Stained Glass Window of the Pharmaceutical Society’s Coat of Arms
This beautiful stained and painted glass window shows the Pharmaceutical Society’s coat of arms, crest and motto, granted in 1844. In general, the choice of devices and supporters reflects the 1840s chemists and druggists’ keen regard for the historical and international roots of their profession. The Society's Arms show:
- In the first quarter, a dove bearing an olive branch, the traditional Biblical emblem of peace.
- In the second, an aloe plant, representing the use of plants in medicine.
- In the third, the medical symbol of a snake-entwined staff.
- In the fourth, an alembic and receiver, an early apparatus for distillation.
- At the centre of the cross is a pair of scales, representing measures and standards.
- Above the cross is a stag, possibly signify the animal content of medicines in the 1800s.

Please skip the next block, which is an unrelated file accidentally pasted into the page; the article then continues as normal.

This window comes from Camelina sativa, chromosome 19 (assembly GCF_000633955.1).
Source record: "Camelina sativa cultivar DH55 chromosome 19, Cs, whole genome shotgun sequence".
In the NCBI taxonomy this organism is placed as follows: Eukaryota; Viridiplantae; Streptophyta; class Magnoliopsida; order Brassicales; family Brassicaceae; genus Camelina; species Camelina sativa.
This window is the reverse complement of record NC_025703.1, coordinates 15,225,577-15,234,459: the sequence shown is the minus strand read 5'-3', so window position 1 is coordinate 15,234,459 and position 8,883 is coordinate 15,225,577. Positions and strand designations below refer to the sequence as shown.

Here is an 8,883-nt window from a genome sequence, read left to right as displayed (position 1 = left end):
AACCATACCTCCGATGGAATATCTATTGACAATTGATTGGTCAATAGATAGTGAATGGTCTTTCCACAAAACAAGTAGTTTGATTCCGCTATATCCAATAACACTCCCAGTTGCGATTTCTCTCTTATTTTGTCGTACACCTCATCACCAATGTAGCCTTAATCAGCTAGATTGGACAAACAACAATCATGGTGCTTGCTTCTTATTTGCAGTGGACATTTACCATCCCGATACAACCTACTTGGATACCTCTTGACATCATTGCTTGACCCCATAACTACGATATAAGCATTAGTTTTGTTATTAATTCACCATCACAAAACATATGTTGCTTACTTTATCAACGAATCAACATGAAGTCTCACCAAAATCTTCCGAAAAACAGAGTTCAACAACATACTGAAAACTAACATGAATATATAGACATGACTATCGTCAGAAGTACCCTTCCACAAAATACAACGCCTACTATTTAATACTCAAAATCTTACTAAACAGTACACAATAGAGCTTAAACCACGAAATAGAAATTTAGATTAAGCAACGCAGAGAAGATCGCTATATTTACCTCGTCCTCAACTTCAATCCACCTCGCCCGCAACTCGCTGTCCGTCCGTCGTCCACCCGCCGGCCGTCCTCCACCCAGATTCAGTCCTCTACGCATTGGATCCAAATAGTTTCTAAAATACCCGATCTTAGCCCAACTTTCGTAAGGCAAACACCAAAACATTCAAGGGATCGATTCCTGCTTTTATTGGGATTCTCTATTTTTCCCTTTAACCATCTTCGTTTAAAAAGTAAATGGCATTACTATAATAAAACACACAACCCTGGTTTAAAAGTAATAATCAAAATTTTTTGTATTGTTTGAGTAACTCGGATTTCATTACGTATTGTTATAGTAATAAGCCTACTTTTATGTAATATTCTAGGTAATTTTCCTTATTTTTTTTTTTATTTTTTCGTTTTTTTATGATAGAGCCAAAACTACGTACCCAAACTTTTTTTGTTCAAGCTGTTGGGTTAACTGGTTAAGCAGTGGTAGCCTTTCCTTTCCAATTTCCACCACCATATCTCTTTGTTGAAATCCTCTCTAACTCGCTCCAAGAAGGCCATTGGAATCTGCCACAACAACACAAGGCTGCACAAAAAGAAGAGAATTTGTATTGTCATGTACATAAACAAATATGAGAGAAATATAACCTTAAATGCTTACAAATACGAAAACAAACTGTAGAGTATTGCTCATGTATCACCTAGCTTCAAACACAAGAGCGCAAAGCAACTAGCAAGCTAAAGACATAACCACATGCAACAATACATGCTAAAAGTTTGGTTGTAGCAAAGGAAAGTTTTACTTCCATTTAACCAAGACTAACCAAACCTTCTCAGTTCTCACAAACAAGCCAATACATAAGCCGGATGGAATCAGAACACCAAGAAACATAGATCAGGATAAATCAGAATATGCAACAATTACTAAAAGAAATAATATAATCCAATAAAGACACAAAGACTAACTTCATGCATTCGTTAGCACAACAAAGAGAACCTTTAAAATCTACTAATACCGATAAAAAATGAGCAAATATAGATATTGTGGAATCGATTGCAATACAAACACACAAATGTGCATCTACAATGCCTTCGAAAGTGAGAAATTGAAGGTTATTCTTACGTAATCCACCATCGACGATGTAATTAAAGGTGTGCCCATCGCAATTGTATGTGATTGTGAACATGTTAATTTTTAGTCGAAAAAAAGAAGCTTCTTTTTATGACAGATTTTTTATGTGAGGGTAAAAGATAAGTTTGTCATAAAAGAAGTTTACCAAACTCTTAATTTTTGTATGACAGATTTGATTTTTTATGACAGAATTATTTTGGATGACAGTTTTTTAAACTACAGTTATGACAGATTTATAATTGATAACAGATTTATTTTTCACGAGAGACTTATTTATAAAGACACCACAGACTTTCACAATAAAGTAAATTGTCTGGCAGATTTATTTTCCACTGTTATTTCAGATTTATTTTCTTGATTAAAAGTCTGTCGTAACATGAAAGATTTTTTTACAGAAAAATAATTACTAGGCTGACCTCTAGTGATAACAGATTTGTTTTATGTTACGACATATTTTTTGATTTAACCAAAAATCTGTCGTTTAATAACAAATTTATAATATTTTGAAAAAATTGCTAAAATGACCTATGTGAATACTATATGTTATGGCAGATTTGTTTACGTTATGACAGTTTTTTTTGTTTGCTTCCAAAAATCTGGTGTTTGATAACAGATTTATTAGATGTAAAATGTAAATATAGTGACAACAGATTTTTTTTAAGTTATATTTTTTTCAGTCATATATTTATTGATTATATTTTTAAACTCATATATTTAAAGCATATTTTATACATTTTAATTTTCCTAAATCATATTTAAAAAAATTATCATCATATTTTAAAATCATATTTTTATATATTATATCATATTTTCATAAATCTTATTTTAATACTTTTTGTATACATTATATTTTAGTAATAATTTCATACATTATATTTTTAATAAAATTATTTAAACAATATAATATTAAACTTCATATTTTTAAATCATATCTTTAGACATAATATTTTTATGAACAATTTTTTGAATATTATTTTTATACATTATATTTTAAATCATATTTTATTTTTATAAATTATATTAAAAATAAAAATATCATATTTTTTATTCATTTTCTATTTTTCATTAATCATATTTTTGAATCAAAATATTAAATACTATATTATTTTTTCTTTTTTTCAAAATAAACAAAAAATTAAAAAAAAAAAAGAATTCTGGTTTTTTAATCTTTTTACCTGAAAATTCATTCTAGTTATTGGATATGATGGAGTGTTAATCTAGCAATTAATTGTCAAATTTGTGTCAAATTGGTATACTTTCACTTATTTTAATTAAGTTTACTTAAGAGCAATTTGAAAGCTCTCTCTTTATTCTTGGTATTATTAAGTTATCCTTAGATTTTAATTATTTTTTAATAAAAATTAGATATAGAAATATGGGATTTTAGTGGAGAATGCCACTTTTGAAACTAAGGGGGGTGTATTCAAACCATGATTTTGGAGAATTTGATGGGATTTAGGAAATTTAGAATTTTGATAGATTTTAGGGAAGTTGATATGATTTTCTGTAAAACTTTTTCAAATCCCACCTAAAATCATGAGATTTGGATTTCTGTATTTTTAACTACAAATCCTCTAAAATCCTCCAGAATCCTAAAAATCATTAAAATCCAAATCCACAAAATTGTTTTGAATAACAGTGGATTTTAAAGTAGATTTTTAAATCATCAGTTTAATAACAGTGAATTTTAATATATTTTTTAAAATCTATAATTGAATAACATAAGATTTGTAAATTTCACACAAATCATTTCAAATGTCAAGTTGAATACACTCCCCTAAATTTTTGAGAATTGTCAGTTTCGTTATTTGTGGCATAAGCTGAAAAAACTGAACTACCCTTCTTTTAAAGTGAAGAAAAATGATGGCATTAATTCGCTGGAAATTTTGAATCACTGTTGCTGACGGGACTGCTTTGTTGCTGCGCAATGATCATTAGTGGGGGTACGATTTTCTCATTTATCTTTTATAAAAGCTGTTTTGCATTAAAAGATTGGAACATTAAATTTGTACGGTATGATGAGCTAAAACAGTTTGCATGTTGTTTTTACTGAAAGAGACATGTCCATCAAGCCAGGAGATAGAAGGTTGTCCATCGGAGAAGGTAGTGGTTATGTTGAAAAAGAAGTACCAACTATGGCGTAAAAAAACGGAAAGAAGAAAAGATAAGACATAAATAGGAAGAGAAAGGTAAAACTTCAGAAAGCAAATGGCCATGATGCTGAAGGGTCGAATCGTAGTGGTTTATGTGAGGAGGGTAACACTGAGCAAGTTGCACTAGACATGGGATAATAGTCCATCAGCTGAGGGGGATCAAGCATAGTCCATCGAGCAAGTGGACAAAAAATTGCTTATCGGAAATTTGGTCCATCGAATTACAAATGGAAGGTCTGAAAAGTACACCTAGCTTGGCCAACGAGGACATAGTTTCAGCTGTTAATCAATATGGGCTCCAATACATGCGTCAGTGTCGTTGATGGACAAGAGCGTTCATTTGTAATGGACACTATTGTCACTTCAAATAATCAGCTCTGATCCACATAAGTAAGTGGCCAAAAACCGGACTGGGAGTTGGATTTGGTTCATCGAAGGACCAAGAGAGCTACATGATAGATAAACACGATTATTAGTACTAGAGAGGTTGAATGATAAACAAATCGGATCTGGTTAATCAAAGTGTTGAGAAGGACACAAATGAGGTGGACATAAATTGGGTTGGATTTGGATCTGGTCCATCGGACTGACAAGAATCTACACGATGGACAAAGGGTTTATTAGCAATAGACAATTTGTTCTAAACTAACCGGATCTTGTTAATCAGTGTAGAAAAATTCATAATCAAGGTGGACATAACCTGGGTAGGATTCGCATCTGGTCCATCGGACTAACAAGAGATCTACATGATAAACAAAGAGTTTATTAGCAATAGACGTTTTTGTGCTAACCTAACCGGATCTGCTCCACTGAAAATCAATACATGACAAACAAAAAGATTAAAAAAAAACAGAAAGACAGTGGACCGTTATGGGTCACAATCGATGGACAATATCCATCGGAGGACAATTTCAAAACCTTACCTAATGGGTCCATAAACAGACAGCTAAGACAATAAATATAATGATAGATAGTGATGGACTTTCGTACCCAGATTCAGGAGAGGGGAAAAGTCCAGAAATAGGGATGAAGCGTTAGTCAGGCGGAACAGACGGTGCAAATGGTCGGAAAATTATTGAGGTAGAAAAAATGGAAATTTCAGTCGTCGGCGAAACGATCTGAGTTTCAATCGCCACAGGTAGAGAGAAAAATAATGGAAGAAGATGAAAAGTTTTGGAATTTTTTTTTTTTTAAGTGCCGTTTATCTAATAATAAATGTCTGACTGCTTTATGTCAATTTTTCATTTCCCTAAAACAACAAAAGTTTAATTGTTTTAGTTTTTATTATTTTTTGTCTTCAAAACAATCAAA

- Over the arms is the crest, with a mortar and pestle, the traditional sign of the apothecary/pharmacist.
The supporters are Ibn Sina, (often known as Avicenna) on the left, and Galen on the right, two of the most important figures in the history of medicine. Ibn Sina holds the staff of the Greek god Asclepius, which represents the art of healing. Galen is shown with a gold handheld balance, a weighing device widely used in the Roman period, to represent the accurate dispensing of prescriptions.
The Society’s motto ‘HABENDA RATIO VALETUDINIS’ is taken from Cicero’s “De Senectute”, a dissertation on old age. The translation adopted by the Society was ‘WE MUST PAY ATTENTION TO OUR HEALTH’.
The crest and coat of arms are surrounded by classical architectural motifs. The lower panels depict the laboratory and tools of an early alchemist or apothecary. The window, dating from around 1900, was originally in the examination hall of the Society's first headquarters at 17 Bloomsbury Square, London.